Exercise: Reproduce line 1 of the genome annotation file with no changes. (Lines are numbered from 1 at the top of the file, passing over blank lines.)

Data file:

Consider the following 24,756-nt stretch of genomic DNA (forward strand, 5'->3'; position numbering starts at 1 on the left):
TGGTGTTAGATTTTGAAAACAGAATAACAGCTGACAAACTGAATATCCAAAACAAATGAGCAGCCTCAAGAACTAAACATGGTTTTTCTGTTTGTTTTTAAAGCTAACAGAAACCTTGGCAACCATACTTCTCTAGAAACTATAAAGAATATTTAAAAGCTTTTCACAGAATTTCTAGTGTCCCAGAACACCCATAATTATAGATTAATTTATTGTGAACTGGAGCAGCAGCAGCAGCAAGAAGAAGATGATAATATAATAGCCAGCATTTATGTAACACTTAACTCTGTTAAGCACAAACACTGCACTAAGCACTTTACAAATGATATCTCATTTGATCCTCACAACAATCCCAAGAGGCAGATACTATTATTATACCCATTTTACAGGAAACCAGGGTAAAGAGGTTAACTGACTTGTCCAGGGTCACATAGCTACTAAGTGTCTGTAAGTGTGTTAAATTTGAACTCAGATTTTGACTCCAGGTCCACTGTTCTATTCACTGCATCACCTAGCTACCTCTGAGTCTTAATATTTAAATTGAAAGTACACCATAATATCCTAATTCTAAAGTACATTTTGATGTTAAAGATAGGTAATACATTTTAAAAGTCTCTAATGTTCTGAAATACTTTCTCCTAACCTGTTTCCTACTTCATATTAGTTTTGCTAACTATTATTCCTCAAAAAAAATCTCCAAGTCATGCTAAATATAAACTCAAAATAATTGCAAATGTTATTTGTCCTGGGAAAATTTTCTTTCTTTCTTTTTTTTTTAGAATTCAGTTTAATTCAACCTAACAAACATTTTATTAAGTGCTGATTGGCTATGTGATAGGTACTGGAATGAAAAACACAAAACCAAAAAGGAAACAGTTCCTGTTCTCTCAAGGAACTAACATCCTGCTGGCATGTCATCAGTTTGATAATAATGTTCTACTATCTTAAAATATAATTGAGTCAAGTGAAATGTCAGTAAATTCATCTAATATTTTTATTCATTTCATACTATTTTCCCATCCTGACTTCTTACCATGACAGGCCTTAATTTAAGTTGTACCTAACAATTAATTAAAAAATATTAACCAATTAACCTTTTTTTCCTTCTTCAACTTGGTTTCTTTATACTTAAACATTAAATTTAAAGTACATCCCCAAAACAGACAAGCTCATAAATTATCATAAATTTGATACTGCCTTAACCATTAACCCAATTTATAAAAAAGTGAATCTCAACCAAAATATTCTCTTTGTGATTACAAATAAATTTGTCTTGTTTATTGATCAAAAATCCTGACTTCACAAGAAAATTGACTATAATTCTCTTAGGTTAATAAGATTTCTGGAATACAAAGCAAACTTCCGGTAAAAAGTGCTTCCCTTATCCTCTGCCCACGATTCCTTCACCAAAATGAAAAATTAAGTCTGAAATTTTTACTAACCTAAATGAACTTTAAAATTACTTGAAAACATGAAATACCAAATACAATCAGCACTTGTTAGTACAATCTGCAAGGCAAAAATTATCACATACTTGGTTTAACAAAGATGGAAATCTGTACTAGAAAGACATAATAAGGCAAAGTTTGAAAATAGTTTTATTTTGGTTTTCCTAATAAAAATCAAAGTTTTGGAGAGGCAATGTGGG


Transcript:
Consider the following 24,756-nt stretch of genomic DNA (forward strand, 5'->3'; position numbering starts at 1 on the left):